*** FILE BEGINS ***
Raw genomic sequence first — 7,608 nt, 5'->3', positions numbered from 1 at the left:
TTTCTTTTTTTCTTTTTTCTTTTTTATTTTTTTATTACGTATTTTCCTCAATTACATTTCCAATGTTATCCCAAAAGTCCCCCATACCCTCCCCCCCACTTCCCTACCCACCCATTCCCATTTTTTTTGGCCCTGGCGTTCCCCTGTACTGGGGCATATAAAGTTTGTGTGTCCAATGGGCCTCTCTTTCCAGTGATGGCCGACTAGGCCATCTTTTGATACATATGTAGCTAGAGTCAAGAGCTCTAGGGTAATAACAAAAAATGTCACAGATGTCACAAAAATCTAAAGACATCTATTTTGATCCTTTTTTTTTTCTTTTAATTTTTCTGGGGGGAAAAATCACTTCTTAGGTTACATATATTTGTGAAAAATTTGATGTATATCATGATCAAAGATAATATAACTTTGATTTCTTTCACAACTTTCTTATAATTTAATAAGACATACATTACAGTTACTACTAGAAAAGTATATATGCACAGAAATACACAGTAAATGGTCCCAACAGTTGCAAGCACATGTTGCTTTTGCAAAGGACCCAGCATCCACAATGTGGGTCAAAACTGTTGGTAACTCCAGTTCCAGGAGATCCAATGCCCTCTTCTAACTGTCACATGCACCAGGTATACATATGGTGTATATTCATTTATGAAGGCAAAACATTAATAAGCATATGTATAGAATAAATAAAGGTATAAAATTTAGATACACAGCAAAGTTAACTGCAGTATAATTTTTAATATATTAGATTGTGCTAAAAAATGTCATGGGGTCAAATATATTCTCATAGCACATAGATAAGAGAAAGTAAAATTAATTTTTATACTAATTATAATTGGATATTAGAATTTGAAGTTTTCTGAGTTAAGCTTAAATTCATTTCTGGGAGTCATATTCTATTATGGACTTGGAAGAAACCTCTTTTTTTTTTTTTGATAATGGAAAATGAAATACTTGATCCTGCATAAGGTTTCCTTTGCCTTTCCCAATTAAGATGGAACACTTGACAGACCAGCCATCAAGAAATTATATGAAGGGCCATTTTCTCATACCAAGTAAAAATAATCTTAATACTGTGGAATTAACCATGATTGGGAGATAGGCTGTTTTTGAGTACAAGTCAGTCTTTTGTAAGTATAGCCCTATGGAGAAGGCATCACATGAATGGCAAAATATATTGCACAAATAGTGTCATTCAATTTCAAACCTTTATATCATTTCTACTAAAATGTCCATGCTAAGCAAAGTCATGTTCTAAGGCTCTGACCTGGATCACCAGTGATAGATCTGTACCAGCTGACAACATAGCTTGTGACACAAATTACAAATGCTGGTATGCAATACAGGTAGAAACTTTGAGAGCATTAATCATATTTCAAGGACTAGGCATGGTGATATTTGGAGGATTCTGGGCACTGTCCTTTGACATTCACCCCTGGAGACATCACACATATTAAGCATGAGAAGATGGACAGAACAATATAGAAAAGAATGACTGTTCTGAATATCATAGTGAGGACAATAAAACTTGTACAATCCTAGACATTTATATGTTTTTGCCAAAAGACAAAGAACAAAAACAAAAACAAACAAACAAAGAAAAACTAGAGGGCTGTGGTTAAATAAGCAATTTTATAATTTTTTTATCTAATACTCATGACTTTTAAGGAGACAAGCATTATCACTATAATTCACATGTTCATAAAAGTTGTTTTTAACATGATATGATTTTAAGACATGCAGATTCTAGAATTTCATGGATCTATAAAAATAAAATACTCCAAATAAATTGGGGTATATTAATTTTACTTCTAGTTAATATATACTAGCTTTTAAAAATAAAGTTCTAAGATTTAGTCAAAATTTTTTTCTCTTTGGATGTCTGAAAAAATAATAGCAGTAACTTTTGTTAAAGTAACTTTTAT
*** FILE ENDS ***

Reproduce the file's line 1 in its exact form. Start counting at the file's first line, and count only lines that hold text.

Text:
Raw genomic sequence first — 7,608 nt, 5'->3', positions numbered from 1 at the left: